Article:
It was the end of 2010, and I had just left my husband.
I wanted to love being married and sharing my life with someone, but my marriage only made me feel more alone. It was like waking up one day to realize you had accidentally taken over someone else’s life. Who was the person that wanted this life, and said yes to it in front of all her family and friends?
I didn’t know the answer to that question, so I packed a few suitcases and returned to my childhood home. My mother was working out-of-state at the time and not able to come home, so it was just me and my father on New Year’s Eve. We ate dinner in front of the TV while watching a Doctor Who marathon, which my dad called Dottor Vu because of his Italian accent. I tried to be hopeful about the upcoming year, but it felt too much like everything was ending, and I’d done nothing but hurt people. We watched the ball drop quietly at midnight, and then Dad gave a toast: “To everyone who hates us, go fuck yourselves!”
I felt better immediately.
Then I’d gather the dishes and give him a kiss goodnight. Buona notte.
Over the next few months, Dad and I settled into a routine. I helped around the house by doing the grocery shopping, and I’d always get our favorite dessert: lemon cake. In an Italian household, you can’t have dessert without a digestif. My dad’s favorite was Amaro Averna, a liqueur made from herbs, that’s bitter with a sweet aftertaste. Every night, I’d go into the kitchen to slice us each a piece of cake and pour the Amaro into shot glasses. We’d sit in his room and give a quick toast (Cin, cin!) and enjoy the end of our day together, watching sitcoms and chatting a little. Then I’d gather the dishes and give him a kiss goodnight. Buona notte.
I was applying for jobs in New York City during these months, and finally I got one just as my mother was able to move back home. Our nightly Amaro toasts were coming to an end, and as much as I wanted to get out of my hometown and into the city, I was sad to leave him too. Our evening ritual had become the highlight of my day.
Once I was in New York, any doubts I had about ending my marriage drifted away. A few happy years passed, but then my dad got sick and my aunt called to tell me it was time to go home. My father had been suffering from cancer for a while, but the illness had been brutal in the last few months. “I’m sorry,” she said. “But I think it’s going to happen this week.”
He was unable to speak much, but he told Jon he was sorry they were meeting at the end of his life.
My boyfriend Jon drove me home from New York. When we arrived, my dad was wildly different from the person I’d seen a few weeks before at Thanksgiving. He was unable to speak much, but he told Jon he was sorry they were meeting at the end of his life. I tried not to cry, struggling to think of ways to make him feel better, the way he had done for me. Every night, I would say buona notte as I left, searching his eyes for recognition. You’re still here, I’d think. Don’t go yet. On the last night when he was still speaking, he said it back to me, quietly, as I left the room. Buona notte. After that he started sleeping all day. And after that he was gone.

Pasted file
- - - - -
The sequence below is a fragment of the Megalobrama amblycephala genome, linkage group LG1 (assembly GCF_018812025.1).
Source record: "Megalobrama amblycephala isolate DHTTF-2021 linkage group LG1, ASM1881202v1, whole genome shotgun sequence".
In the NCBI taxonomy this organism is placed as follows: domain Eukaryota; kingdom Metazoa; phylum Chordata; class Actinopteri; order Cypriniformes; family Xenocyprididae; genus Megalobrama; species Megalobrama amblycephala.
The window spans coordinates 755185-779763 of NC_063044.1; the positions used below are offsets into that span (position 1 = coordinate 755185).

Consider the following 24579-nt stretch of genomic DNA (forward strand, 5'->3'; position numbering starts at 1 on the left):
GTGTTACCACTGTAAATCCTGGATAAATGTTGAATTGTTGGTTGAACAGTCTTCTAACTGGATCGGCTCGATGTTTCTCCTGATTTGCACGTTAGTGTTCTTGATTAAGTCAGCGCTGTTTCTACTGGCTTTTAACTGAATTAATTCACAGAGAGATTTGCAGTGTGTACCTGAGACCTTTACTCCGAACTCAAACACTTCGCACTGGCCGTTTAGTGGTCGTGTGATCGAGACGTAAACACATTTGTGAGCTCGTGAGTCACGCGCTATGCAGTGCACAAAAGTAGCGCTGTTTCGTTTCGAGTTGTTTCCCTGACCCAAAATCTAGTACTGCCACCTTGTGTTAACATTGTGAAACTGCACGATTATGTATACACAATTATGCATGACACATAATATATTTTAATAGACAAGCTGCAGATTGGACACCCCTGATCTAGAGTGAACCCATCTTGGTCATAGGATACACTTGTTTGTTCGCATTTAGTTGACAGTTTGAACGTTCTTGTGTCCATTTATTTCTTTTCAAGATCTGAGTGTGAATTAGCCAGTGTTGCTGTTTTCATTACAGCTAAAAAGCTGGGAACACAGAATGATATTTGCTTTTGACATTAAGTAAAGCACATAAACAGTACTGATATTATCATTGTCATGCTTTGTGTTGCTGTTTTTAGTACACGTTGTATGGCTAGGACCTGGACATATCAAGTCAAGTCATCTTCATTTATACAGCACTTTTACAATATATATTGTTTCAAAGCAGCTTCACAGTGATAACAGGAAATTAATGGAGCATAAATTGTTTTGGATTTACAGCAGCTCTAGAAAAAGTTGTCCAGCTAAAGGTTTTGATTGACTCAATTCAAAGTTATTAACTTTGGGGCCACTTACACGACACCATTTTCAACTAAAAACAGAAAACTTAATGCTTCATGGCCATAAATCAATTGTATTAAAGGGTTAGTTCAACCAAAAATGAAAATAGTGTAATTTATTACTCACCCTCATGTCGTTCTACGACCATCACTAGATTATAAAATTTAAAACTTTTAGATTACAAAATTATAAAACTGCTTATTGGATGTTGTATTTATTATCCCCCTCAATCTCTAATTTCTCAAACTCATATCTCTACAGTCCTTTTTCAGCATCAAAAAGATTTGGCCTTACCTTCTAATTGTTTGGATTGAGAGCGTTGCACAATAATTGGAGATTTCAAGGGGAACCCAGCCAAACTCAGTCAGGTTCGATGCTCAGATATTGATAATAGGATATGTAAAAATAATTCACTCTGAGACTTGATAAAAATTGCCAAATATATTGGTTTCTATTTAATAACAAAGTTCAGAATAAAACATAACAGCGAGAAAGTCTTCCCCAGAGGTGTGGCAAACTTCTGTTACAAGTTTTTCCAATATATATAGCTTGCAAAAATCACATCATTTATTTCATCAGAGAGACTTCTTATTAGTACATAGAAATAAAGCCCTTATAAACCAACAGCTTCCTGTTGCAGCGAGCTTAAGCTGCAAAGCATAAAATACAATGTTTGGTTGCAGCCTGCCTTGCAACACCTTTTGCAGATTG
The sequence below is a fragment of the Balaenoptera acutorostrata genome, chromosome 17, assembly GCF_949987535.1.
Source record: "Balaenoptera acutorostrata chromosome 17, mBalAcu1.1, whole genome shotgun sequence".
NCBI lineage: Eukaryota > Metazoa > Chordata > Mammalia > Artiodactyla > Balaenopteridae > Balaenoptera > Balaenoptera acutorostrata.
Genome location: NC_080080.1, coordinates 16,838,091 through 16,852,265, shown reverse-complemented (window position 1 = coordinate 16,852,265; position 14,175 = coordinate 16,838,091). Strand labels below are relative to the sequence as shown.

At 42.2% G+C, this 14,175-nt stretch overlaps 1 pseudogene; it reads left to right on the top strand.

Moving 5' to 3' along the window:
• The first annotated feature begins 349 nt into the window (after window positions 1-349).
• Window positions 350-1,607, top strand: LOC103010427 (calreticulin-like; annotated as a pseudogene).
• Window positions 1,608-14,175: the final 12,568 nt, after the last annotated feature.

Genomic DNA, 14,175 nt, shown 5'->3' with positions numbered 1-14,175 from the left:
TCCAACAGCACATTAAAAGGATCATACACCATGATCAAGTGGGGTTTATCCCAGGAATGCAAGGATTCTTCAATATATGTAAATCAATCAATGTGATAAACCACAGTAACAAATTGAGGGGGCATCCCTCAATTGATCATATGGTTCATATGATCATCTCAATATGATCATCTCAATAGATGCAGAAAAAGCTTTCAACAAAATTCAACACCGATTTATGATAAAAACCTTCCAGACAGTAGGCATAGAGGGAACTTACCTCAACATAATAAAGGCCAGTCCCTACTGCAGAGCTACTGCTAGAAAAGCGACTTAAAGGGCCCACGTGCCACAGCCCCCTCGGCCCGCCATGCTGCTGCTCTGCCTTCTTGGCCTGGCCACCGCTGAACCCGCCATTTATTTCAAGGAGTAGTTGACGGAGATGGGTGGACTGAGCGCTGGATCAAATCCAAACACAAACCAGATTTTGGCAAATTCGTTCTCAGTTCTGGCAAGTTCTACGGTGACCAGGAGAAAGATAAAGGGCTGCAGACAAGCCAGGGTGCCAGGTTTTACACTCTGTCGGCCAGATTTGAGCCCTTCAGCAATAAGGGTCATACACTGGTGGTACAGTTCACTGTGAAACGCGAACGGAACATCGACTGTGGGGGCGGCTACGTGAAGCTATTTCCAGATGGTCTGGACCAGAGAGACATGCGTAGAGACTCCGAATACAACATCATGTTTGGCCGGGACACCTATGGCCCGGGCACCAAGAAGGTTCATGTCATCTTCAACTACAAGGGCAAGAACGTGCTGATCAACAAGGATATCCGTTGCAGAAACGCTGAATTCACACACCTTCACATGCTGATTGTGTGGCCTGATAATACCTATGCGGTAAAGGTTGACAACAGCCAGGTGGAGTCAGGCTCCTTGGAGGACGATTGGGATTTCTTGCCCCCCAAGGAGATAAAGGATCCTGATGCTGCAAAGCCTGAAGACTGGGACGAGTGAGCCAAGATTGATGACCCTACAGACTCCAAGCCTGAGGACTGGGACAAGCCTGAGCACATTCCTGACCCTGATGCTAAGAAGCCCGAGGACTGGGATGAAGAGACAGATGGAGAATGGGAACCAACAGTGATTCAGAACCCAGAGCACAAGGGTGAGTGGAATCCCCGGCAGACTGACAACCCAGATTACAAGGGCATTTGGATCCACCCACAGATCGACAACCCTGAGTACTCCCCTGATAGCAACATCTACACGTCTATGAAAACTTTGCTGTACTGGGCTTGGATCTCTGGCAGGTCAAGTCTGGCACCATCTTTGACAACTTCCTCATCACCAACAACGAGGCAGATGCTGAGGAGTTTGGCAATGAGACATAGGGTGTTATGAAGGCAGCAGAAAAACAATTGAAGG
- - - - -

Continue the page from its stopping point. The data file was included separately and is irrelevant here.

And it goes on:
After his memorial service, I was talking with my aunt about those months I had spent in limbo, hanging out with my father and trying to figure out what to do next. “That must have been so boring for you,” she said. “Stuck here with nothing to do.” I told her it wasn’t, really. When I told my dad that I needed to come home, I felt like a failure. But he said he was proud of me for doing what I needed to do and he let me sit there, quietly drinking an Amaro with him every night until I became myself again.
It would have made my dad laugh to see their faces twist at that first bitter sip.
And now I seek out Amaro everywhere. If I see it on a restaurant menu, I order it and make my friends try it. “This was my dad’s favorite,” I’ll say. “You have to taste it.” Not everyone loves it, but that’s okay. It would have made my dad laugh to see their faces twist at that first bitter sip. “This drink is Italian,” he’d say with a teasing disappointment in his voice, “and you don’t like it.”
A few months after he died, my mom and I traveled with some friends to Italy to bring his ashes back to his hometown. His wish was for us to climb the huge mountain that overlooks the town and scatter his ashes at the peak, looking down on the place where he grew up. We joked that he’d be laughing at us as we hiked — sweaty and miserable, but determined to make him happy.
It didn’t work out exactly as we’d hoped. We had to take a van and then a Jeep, the big group of us knocking shoulders as we bounced our way up the mountain. Finally we parked the Jeep and walked the last bit to the peak. The threat of rain hovered over us, but just before it started, we found a spot for him to rest and said our goodbyes. It was awful and beautiful at the same time.
All of us look like him; his brother has the same hands.
Later, we gathered with his whole family to share a toast in his honor. All of us look like him; his brother has the same hands. Each of our glasses was full of Amaro and as we raised them up, I gave his favorite toast silently so I wouldn’t have to translate it into Italian and swear in front of my relatives: “To everyone who hates us, go fuck yourselves.” I tasted the bittersweet drink and felt better.